Regeneration or scarring: An immunologic perspective
Article first published online: 14 JAN 2003
Copyright © 2003 Wiley-Liss, Inc.
Special Issue: Regeneration Special Issue
Volume 226, Issue 2, pages 268–279, February 2003
How to Cite
Harty, M., Neff, A. W., King, M. W. and Mescher, A. L. (2003), Regeneration or scarring: An immunologic perspective. Dev. Dyn., 226: 268–279. doi: 10.1002/dvdy.10239
- Issue published online: 28 JAN 2003
- Article first published online: 14 JAN 2003
- Manuscript Accepted: 1 NOV 2002
- Manuscript Received: 15 AUG 2002
- National Science Foundation. Grant Number: HER-0093092-PFI
- Indiana 21st Century Research and Technology Fund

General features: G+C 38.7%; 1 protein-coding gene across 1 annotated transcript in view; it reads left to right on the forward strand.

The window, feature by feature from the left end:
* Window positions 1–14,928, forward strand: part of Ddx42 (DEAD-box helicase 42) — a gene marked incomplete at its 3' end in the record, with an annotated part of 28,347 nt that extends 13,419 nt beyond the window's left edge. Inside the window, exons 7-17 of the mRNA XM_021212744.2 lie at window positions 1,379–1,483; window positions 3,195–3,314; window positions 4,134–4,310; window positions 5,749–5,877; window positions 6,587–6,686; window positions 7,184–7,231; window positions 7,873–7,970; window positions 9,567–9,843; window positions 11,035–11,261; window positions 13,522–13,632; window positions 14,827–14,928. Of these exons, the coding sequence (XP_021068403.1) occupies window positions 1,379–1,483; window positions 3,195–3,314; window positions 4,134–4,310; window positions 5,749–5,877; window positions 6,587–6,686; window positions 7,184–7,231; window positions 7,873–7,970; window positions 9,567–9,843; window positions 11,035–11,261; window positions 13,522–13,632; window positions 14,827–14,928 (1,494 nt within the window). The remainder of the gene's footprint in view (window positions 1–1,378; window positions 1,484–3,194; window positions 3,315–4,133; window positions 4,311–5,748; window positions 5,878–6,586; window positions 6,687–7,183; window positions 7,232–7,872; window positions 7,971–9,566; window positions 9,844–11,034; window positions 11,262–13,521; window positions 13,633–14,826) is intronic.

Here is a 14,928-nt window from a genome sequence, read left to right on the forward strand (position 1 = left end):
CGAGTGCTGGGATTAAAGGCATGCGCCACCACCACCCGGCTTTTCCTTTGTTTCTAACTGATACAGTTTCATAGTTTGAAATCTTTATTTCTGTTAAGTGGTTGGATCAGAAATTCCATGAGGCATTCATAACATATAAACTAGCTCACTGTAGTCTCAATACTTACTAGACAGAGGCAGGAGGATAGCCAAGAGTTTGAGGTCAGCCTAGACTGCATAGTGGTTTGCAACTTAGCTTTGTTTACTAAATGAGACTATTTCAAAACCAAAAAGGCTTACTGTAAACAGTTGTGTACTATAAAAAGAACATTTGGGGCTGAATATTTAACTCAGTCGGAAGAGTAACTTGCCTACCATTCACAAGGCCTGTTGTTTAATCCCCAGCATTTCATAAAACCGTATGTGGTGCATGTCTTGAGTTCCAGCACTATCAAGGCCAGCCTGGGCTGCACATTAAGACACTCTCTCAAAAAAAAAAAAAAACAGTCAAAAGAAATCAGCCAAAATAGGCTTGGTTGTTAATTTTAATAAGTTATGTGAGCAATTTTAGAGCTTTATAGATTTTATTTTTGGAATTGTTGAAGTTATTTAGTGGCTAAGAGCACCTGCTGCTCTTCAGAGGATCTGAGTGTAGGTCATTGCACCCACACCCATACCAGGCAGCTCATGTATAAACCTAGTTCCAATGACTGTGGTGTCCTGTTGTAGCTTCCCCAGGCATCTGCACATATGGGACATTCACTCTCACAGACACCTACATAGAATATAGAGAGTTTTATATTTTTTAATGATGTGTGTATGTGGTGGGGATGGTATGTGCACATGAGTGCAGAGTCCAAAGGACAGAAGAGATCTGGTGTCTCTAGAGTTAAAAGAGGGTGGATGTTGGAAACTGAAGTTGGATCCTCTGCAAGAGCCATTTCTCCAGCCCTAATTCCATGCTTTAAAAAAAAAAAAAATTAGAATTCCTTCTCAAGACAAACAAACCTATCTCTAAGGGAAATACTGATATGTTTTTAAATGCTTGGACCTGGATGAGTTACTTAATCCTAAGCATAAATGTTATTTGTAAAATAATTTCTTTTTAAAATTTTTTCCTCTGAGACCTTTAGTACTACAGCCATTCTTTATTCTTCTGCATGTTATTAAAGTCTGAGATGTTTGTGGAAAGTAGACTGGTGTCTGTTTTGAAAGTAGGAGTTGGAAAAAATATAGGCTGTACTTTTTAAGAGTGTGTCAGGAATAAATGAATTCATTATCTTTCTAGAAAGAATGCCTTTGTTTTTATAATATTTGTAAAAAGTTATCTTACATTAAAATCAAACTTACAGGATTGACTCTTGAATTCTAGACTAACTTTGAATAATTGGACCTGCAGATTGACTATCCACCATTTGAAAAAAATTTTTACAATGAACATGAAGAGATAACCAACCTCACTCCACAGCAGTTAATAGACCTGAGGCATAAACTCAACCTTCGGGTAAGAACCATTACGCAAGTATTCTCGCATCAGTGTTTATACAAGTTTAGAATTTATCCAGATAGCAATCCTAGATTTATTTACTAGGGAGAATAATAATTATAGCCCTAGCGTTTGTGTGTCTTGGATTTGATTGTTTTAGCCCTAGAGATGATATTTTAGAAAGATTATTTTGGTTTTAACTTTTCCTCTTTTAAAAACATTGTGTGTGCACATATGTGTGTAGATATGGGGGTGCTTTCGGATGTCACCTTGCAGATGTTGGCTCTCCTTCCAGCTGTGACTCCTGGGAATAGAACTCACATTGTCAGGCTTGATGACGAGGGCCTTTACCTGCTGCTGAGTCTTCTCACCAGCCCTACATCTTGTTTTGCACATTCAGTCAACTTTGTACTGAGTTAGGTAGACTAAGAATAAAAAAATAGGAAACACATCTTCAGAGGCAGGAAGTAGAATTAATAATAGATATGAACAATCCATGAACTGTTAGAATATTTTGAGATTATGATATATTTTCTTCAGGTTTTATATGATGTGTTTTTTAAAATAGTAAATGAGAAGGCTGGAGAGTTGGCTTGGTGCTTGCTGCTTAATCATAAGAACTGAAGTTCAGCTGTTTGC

Complete regeneration of complex tissues and organs is usually precluded by fibrotic reactions that lead to scarring. Fish, salamanders, and larval anurans are among the few vertebrates capable of regenerating lost appendages, and this process seems to recapitulate ontogenic development of the structure in most respects. Recent work has revealed a capacity for excellent regeneration in certain mammalian tissues: embryonic or fetal skin and the ear of the MRL mouse. Analyses of these two systems suggest that processes of regenerative growth and patterning for the formation of new structures such as hair follicles may involve modulation of the inflammatory response to the injury in a way that reduces fibrosis and formation of scar tissue. We review evidence that this modulation includes changes in cytokine signaling and may involve properties of the extracellular matrix mediated by factors that include hyaluronic acid and “anti-adhesive substrates” such as tenascin-C. New studies and classic work on the capacity for limb regeneration in amphibians are then reviewed, focusing on the loss of this ability in prometamorphic anuran hindlimbs and the view that changing properties of the immune system may also underlie the declining regenerative potential in this system. Finally, we review recent work in comparative and developmental immunology, which raises the possibility that phylogenetic changes in regenerative capacity may be the result of evolutionary changes in cellular activities of the immune system. Developmental Dynamics 226:268–279, 2003.© 2003 Wiley-Liss, Inc.